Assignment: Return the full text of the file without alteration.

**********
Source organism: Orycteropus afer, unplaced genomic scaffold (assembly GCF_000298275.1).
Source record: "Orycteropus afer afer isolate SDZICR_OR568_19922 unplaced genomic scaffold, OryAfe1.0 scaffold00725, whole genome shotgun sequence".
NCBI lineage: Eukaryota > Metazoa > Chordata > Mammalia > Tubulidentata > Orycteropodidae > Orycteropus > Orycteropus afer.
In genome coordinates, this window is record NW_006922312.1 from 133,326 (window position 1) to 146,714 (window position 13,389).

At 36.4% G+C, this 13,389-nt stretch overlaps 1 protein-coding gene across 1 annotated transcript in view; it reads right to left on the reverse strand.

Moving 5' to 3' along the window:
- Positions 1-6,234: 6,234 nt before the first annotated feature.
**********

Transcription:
Source organism: Orycteropus afer, unplaced genomic scaffold (assembly GCF_000298275.1).
Source record: "Orycteropus afer afer isolate SDZICR_OR568_19922 unplaced genomic scaffold, OryAfe1.0 scaffold00725, whole genome shotgun sequence".
NCBI lineage: Eukaryota > Metazoa > Chordata > Mammalia > Tubulidentata > Orycteropodidae > Orycteropus > Orycteropus afer.
In genome coordinates, this window is record NW_006922312.1 from 133,326 (window position 1) to 146,714 (window position 13,389).

At 36.4% G+C, this 13,389-nt stretch overlaps 1 protein-coding gene across 1 annotated transcript in view; it reads right to left on the reverse strand.

Moving 5' to 3' along the window:
- Positions 1-6,234: 6,234 nt before the first annotated feature.